The goal of the Data Bank and BioRepository (DBBR) Resource is to meet the scientific needs of CCSG Program members by providing biospecimens procured under rigorous conditions in collection, processing and storage, linked with clinical and epidemiological data, for translational studies of cancer etiology, detection, treatment and prognosis. DBBR Clinical Research Associates enroll patients at 20 clinics running over 200 services, with the majority consented and blood samples drawn prior to surgery, ensuring minimal effects of cancer treatment on circulating biomarkers. Blood samples are collected alongside existing clinical laboratory orders by the phlebotomy service at RPCI, and transported to the laboratory through the pneumatic tube system, where they are processed into numerous 0.5ml straws of plasma, serum, red blood cells and buffy coat with an automated process, and stored in liquid nitrogen within 1 hour of blood draw. The DBBR actively maintains an inventory of over 700,000 prospectively banked samples from more than 17,000 participants. Family members and friends accompanying patients, visitors to RPCI, and community members identified through outreach and education events are also enrolled into DBBR as non-cancer controls. Detailed annotation and tracking procedures are in place, and the entire DBBR operation is managed through the RPCI Laboratory Information Management System (LIMS) and linked with PRN and CDN to enable supply of liquid specimens along with tumor specimens and high-quality clinical data. Samples and data are available through a chargeback mechanism to CCSG Program members and include those from patients diagnosed with breast, lung, GYN, GU, Gl, head and neck, melanoma, soft tissue sarcoma, lymphoma, and neurological cancers as well as bone marrow transplant patients. This Resource is unique for translational research because it provides high-quality epidemiological data linked to rigorously processed biospecimens that are characterized by pathological and clinical information, thereby actively facilitating studies of cancer risk, progression and outcome in an environment that ensures confidentiality. First priority for use is given to peer-review-funded CCSG members;second priority to non-peer-review-funded CCSG members;third priority to non-members and academic collaborators;and last priority to external users. During the reporting period, the Data Bank and BioRepository Shared Resource has served 6 research programs and 27 total users. Of the users, 84% overall utilization was by 18 CCSG members with peer-reviewed funding;8% overall utilization was by 5 CCSG members without peer-reviewed funding;and 8% utilization was by other users. The CCSG support provides 8% of the overall proposed budget.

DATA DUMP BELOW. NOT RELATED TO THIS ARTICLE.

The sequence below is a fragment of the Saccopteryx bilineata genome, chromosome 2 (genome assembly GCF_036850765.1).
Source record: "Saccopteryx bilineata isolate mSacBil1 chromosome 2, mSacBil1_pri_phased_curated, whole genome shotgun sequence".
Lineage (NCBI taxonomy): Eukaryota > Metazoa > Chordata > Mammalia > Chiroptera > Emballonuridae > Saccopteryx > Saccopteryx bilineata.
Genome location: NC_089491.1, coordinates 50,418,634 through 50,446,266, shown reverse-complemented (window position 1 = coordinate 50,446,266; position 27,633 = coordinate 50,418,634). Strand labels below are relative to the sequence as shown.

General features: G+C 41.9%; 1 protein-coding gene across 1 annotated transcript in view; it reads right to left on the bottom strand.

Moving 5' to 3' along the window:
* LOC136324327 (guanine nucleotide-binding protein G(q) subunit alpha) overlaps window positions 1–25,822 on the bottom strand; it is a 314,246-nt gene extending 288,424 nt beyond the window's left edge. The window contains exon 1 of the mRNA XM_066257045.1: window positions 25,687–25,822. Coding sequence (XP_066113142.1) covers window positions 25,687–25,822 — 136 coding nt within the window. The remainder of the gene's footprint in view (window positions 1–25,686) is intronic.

The DBBR Shared Resource provides rigorously collected biospecimens matched with clinical and epidemiological data from cancer patients and non-cancer controls. These samples and data are readily available to scientists to conduct research on numerous questions related to cancer causes and outcomes. This obviates the need to prospectively conduct new studies, and allows for immediate translation of findings from the laboratory to populations.
|Zhao, Zhiguo; Wen, Wanqing; Michailidou, Kyriaki et al. (2016) Association of genetic susceptibility variants for type 2 diabetes with breast cancer risk in women of European ancestry. Cancer Causes Control 27:679-93|
|Goossens, Maria E; Isa, Fatima; Brinkman, Maree et al. (2016) International pooled study on diet and bladder cancer: the bladder cancer, epidemiology and nutritional determinants (BLEND) study: design and baseline characteristics. Arch Public Health 74:30|
|Clyde, Merlise A; Palmieri Weber, Rachel; Iversen, Edwin S et al. (2016) Risk Prediction for Epithelial Ovarian Cancer in 11 United States-Based Case-Control Studies: Incorporation of Epidemiologic Risk Factors and 17 Confirmed Genetic Loci. Am J Epidemiol 184:579-589|
|Wilton, John; Kurenova, Elena; Pitzonka, Laura et al. (2016) Pharmacokinetic analysis of the FAK scaffold inhibitor C4 in dogs. Eur J Drug Metab Pharmacokinet 41:55-67|
|Sexton, Sandra; Tulowitzki, Ryan; Jones, Craig A et al. (2016) Involvement of the renin-angiotensin system in the development of nephrogenic systemic fibrosis-like lesions in the RenTag mouse model. Clin Exp Nephrol 20:162-8|
|Shafirstein, Gal; Battoo, Athar; Harris, Kassem et al. (2016) Photodynamic Therapy of Non-Small Cell Lung Cancer. Narrative Review and Future Directions. Ann Am Thorac Soc 13:265-75|
|Pharoah, Paul D P; Song, Honglin; Dicks, Ed et al. (2016) PPM1D Mosaic Truncating Variants in Ovarian Cancer Cases May Be Treatment-Related Somatic Mutations. J Natl Cancer Inst 108:|
|Austin, David C; Strand, Douglas W; Love, Harold L et al. (2016) NF-ÎºB and androgen receptor variant 7 induce expression of SRD5A isoforms and confer 5ARI resistance. Prostate 76:1004-18|
|Rohrbach, Daniel J; Rigual, Nestor; Arshad, Hassan et al. (2016) Intraoperative optical assessment of photodynamic therapy response of superficial oral squamous cell carcinoma. J Biomed Opt 21:18002|
|Chinnam, Meenalakshmi; Wang, Xiaoling; Zhang, Xiaojing et al. (2016) Evaluating Effects of Hypomorphic Thoc1 Alleles on Embryonic Development in Rb1 Null Mice. Mol Cell Biol 36:1621-7|
Showing the most recent 10 out of 1099 publications